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E.U. Plans Tougher Sanctions on Russia but Aims to Protect Its Own Interests

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BRUSSELS — When President Vladimir V. Putin of Russia moved to recognize the separatist Ukrainian enclaves of Donetsk and Luhansk on Monday, the European Union won accolades for quickly and decisively moving to impose sanctions on people in his inner circle.

Leaders in the bloc also warned that a larger package was being readied in case Mr. Putin decided to invade. And diplomats on Wednesday expressed hope that the mere threat of that second package, which they called a “Damocles sword,” would act as a deterrent.

But as Russian troops launched an invasion of Ukraine on Thursday, it became painfully clear that they had badly miscalculated.

E.U. leaders will therefore flock to Brussels on Thursday evening for an emergency summit that will seek to quickly approve the second round of sanctions, although finding compromise without appearing to dither in the face of a once-in-a-generation conflict will be hard.

Until the invasion, European diplomats directly involved in the talks over sanctions presented a much less united picture of the European Union, whose dependence on Russian gas is just one of the ways it is limited in truly punishing Moscow without crippling its own economies.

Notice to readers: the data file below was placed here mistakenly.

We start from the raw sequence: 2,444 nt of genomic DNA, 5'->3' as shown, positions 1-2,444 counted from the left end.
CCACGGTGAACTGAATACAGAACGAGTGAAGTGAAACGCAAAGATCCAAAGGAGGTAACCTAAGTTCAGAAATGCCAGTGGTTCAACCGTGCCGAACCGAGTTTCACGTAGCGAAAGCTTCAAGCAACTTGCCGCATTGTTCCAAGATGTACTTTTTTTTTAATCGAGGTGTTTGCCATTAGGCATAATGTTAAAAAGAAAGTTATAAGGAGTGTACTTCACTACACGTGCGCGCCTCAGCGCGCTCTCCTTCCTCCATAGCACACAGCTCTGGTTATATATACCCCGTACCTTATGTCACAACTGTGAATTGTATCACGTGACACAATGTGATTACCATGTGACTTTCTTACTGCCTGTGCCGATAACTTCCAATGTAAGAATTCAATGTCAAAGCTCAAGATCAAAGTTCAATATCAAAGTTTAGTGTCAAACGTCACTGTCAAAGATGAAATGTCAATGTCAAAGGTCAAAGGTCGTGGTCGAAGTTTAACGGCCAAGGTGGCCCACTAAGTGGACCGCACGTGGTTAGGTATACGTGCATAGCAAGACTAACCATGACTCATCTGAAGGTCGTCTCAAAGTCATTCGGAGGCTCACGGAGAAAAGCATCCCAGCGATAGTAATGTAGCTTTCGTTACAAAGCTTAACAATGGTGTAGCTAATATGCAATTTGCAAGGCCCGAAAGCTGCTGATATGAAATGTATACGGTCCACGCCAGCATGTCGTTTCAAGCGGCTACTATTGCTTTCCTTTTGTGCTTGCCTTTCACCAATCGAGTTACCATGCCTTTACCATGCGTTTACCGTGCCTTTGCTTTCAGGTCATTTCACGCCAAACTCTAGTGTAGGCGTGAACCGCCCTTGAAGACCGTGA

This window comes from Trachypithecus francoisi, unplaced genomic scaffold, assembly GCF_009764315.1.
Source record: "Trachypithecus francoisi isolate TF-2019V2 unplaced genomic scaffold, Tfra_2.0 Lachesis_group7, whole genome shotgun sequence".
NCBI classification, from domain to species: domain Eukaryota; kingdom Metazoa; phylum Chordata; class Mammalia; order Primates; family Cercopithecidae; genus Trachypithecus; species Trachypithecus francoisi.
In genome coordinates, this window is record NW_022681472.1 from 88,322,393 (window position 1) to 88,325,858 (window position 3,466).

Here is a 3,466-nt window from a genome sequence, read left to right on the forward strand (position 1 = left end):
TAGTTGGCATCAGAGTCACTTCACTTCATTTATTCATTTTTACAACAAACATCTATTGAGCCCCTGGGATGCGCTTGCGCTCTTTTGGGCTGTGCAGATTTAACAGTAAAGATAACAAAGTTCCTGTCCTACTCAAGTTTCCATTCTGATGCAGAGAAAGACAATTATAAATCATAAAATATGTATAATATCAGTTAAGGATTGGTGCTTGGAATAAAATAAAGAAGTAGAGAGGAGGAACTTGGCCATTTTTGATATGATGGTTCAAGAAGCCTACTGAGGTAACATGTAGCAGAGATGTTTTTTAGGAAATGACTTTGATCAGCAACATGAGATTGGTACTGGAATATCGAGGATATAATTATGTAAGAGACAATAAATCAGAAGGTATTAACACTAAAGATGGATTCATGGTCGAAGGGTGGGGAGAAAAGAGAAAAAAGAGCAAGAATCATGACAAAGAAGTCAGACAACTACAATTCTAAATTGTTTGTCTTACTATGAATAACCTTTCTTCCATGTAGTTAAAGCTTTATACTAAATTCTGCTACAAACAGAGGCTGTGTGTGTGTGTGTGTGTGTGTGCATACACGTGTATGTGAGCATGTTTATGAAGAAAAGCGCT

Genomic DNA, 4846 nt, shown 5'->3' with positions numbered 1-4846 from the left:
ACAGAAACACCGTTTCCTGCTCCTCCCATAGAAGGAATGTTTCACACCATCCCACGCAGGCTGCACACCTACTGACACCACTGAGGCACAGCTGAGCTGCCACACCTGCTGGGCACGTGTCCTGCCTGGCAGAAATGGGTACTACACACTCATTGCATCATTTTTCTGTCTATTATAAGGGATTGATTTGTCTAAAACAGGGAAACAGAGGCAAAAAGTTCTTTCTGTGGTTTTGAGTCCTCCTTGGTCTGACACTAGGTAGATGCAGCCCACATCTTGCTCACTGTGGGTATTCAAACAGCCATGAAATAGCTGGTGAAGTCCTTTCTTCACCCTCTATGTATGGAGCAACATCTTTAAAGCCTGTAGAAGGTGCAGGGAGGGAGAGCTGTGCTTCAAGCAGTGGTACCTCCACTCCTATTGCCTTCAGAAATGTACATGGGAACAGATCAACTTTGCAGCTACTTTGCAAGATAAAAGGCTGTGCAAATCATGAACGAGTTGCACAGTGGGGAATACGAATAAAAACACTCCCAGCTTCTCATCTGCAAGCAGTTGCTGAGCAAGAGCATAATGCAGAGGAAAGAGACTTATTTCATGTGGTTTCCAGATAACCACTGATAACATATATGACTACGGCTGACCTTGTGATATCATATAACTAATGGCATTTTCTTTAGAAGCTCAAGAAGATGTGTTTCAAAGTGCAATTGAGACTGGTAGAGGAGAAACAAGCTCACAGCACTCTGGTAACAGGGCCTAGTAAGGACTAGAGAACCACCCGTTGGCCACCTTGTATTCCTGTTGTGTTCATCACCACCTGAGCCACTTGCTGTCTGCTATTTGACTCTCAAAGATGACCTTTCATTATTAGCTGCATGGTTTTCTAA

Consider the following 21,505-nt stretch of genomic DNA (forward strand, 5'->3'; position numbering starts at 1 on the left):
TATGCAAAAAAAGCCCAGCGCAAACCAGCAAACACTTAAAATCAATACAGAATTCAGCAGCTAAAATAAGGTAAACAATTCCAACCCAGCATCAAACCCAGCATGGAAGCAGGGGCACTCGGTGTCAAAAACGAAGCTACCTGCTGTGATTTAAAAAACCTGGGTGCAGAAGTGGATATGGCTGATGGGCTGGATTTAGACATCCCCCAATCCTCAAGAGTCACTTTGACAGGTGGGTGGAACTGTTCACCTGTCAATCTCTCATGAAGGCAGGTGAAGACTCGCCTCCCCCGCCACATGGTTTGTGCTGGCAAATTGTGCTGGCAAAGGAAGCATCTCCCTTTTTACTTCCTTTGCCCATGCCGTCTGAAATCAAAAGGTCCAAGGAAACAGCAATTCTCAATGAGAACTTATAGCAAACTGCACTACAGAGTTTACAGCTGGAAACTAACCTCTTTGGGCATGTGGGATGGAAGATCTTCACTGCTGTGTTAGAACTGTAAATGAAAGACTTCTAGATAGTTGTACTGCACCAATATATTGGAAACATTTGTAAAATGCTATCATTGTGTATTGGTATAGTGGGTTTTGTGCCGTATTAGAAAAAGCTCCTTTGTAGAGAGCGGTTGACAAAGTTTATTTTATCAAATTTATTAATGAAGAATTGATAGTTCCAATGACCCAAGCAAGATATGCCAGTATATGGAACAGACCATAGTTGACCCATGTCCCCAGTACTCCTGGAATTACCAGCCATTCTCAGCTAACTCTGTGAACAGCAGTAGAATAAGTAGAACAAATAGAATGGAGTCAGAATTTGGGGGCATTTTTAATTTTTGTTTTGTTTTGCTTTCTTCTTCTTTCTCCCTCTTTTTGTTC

Diplomats said that several E.U. members were concerned about other sectors of Russia’s economy that could be penalized. Austria, Germany and Italy raised concerns about imposing broad sanctions on cross-border financial transactions and banking operations. And Italy was pushing to leave the luxury goods industry untouched so that it could continue exporting fashion and other high-end products to Russia.

“Going further than Wednesday’s sanctions could prove a big problem for Prime Minister Mario Draghi of Italy,” said Mujtaba Rahman, the managing director for Europe with the Eurasia Group consulting firm, referring to Italy’s multifaceted dependence on Russia.

Belgium was seeking an exemption for its large diamond sector, and no E.U. countries were seriously advocating sanctions on Russia’s vital energy sector.

The European Commission, the bloc’s executive branch, has been working on the sanctions package for months, which partly explains why the first set of penalties this week was approved so swiftly. But there are no guarantees that the same will be the case with the second one on Thursday.

Josep Borrell Fontelles, the E.U.’s top diplomat, said on Thursday morning that the bloc was set to adopt “the harshest package of sanctions we have ever implemented.” The proof will be in the doing.

Japan, hesitant to impose sanctions on Russia in 2014, embraces them now. One reason: China.
How Russia's Attack on Ukraine Is Unfolding

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